The person responsible for recording the RSD Community Service Time Logs forms may differ at each RSD high school. Your high school’s Career Center, Counseling Office, or Main Office will be able to direct you to where to submit your RSD Community Service Time Logs.
Explore volunteer opportunities now!
Frequent Questions and Answers about Volunteering (FAQ's)
- Getting Started
- What do volunteers do?
- Deciding where to volunteer- First 3 Steps
- Deciding where to volunteer- Things to Consider
- Volunteer Applications
- Skills & Training
- Internships: when these hours count as volunteer hours
You are strongly encouraged to volunteer on an on-going basis, beginning as soon as a 9th grader and to finish more than the minimum requirement of 20 hours.
- Volunteering more than the minimum requirement reflects an individual’s character and can become an important aspect of a scholarship, job and college/university application that can help distinguish a student from other applicants.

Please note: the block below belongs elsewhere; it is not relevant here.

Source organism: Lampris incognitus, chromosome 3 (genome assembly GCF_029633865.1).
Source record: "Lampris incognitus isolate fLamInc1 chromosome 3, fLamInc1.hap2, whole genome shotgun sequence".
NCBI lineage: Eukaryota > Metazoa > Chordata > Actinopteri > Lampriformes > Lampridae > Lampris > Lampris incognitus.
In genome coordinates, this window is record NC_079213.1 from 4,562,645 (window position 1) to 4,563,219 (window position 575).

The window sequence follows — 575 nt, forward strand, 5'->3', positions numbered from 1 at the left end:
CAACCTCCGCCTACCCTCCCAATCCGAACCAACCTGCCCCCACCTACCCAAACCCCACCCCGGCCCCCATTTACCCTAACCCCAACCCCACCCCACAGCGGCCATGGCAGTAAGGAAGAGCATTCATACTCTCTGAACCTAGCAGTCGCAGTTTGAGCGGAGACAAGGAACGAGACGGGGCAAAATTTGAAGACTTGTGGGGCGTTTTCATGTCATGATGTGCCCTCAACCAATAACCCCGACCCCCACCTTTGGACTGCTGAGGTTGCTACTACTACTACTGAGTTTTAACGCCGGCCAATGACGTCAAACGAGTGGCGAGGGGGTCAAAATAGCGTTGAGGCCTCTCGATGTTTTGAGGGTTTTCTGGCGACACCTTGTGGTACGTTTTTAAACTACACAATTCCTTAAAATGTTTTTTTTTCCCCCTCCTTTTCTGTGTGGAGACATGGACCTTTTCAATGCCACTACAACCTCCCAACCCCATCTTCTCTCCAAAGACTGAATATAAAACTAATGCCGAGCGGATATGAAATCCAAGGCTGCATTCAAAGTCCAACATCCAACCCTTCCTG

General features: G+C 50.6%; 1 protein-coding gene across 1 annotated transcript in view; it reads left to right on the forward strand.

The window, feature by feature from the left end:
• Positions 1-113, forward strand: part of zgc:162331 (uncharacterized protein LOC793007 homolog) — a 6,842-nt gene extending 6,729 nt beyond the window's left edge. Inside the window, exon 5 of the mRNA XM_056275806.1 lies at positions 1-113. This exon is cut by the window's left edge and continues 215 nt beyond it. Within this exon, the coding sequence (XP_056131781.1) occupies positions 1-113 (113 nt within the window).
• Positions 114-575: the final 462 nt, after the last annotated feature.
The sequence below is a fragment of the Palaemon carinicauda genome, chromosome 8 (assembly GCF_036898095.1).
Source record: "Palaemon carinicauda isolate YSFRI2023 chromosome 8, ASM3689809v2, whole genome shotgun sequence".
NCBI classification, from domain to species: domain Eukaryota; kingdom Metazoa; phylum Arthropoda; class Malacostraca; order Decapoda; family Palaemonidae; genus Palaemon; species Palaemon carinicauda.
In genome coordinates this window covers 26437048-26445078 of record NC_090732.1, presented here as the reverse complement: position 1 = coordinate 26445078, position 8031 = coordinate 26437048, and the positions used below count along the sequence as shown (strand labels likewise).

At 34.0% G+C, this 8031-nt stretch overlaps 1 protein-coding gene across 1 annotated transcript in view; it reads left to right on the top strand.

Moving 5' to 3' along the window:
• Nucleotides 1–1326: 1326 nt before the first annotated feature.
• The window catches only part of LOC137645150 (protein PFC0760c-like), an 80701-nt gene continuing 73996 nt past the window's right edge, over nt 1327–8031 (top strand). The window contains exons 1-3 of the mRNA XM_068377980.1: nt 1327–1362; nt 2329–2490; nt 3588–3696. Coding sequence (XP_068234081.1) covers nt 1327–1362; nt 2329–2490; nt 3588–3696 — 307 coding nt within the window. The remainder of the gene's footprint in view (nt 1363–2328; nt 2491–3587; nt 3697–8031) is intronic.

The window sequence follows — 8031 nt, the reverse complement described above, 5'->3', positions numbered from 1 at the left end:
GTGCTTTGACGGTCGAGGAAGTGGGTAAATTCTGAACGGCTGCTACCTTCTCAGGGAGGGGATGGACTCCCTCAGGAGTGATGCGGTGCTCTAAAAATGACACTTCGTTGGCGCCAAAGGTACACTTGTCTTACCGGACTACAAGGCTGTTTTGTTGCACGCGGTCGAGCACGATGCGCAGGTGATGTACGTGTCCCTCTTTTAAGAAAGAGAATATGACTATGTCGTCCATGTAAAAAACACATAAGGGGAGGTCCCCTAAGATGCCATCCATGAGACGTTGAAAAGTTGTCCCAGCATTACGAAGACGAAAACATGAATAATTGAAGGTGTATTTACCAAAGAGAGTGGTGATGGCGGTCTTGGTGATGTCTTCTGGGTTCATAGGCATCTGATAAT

- If you do not have employment experience, regular volunteering may provide you with a reference.
This is a non-family member who can speak of your experience, personal character and qualifications that can lead to a job. Volunteering can also be a fun and unique way to spend time as a class, sports team, club or with a group of your friends!
- You can become involved in a short-term project or a onetime event that is only a few hours.
Other volunteer opportunities are long-term and may require a commitment of multiple hours per week or month.
- Organizations may have needs for volunteers during the day, weekends, afternoons, evenings and/or holidays.